September 4, 2012
Bring Your Own Device: Data Privacy Recommendations and Technical Implementation
For many users everyday life without smartphones and tbablets is virtually inconceivable. These devices have become constant companions in day-to-day life, recreationally as well as in business. Times when only a privileged handful of executives were granted access to active business communications and corporate data while “on the road” gradually come to an end. The following article shows essential parameters of pertaining data protection law and technical matters. These are facts companies have to keep in mind if they plan to allow employees to use their private smartphones for business purposes (“BYOD,” short for “Bring Your Own Device”).
May 23, 2012
Privacy Laws in Germany - developments over three decades
Article by Prof. Dr. Michael Schmidl (Partner at Baker & McKenzie Partnerschaft von Rechtsanwaelten, Wirtschaftspruefern, Steuerberatern und Solicitors).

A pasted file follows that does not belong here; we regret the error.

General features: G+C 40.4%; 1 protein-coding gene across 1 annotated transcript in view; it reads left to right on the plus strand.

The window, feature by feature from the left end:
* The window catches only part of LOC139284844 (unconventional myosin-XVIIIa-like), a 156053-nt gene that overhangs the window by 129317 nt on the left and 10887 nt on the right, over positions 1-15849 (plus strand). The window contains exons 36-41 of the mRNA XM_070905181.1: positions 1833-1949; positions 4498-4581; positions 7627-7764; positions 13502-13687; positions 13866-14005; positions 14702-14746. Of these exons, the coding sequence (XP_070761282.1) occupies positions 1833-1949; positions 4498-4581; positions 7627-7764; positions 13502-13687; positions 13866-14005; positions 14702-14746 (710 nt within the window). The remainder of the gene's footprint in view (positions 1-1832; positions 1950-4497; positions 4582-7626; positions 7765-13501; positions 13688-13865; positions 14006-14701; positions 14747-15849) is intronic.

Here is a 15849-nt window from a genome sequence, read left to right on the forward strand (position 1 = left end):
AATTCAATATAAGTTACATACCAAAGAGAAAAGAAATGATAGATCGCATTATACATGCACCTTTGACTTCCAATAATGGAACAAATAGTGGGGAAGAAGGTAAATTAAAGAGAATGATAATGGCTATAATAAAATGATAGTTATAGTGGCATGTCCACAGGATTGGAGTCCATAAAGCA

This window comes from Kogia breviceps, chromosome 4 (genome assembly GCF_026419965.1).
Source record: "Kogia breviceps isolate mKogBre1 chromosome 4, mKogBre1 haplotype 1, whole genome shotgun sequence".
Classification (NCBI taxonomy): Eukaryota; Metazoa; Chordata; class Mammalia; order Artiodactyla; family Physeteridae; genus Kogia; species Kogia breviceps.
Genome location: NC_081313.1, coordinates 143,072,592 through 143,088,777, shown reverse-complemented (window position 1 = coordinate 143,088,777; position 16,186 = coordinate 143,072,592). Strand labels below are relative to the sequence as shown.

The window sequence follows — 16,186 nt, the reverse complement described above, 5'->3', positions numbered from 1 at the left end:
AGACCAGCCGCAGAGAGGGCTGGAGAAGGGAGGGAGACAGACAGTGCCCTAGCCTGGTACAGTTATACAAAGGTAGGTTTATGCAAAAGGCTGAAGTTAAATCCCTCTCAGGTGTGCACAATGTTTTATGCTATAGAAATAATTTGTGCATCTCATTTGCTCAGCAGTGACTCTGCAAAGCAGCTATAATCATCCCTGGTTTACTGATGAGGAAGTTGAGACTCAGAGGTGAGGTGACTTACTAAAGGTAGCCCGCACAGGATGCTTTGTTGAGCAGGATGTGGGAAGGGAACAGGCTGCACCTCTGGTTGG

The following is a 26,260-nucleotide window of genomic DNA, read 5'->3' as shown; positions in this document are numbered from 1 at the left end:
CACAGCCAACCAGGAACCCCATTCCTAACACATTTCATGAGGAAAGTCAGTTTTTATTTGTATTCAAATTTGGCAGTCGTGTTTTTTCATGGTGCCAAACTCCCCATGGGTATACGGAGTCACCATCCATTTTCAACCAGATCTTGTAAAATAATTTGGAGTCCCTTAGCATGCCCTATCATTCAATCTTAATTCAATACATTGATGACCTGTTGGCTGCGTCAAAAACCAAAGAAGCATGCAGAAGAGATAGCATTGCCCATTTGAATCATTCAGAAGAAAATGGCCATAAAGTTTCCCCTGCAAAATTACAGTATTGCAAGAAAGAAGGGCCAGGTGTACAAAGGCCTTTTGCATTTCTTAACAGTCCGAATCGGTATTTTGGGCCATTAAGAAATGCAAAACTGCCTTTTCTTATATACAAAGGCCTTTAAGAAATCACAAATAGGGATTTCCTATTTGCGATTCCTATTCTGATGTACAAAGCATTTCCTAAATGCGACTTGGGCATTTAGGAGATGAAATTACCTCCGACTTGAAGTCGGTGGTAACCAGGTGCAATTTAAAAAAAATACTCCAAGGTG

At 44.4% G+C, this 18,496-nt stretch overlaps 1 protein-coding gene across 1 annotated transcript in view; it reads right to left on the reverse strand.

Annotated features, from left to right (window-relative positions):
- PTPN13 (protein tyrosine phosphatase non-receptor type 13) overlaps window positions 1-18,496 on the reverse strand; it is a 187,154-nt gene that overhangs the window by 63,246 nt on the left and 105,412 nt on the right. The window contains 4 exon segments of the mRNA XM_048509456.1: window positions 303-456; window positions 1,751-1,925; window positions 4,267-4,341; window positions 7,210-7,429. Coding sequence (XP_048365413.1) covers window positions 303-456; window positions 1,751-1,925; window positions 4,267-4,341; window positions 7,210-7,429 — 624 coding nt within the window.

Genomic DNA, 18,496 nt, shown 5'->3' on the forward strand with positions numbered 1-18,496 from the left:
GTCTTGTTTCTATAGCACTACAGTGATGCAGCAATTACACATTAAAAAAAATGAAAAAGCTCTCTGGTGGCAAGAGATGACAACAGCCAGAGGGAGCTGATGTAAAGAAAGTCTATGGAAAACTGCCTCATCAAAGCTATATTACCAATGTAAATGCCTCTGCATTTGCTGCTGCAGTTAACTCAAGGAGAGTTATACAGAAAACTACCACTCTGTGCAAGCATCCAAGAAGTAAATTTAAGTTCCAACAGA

April 10, 2012
Data Privacy in the Cloud: A Dozen Myths and Facts
Corporate and consumer users are increasingly embracing hosted information technology solutions. Business models and terminologies vary and include service, rental, and advertising-financed offerings, described as “Software as a Service—SaaS,” “hosted solution,” “cloud computing,” and with other labels. In line with current nomenclature, this article will use “cloud computing” collectively for all hosted solutions that allow users to obtain additional functionality, storage, or processing capacity without having to buy additional devices or software copies. Instead, users access enhanced software, computing power, and data storage space on remote servers via existing computers and Internet browsers. This typically means less upfront investment to users and opportunities for leverage, specialization, and economies of scale for providers.
Article by Prof. Dr. Lothar Determann (Partner at Baker & McKenzie LLP).
March 13, 2012
A report on the IAPP data protection conference in Washington DC
From March 7-9, 2012, the annual IAPP (International Association of Privacy Professionals) conference took place in Washington DC. More that 10,000 privacy professionals worldwide belong to the IAPP. Some 2,100 privacy professionals took part in the Washington conference, where they exchanged views on various global data protection issues in a series of workshops held over three days.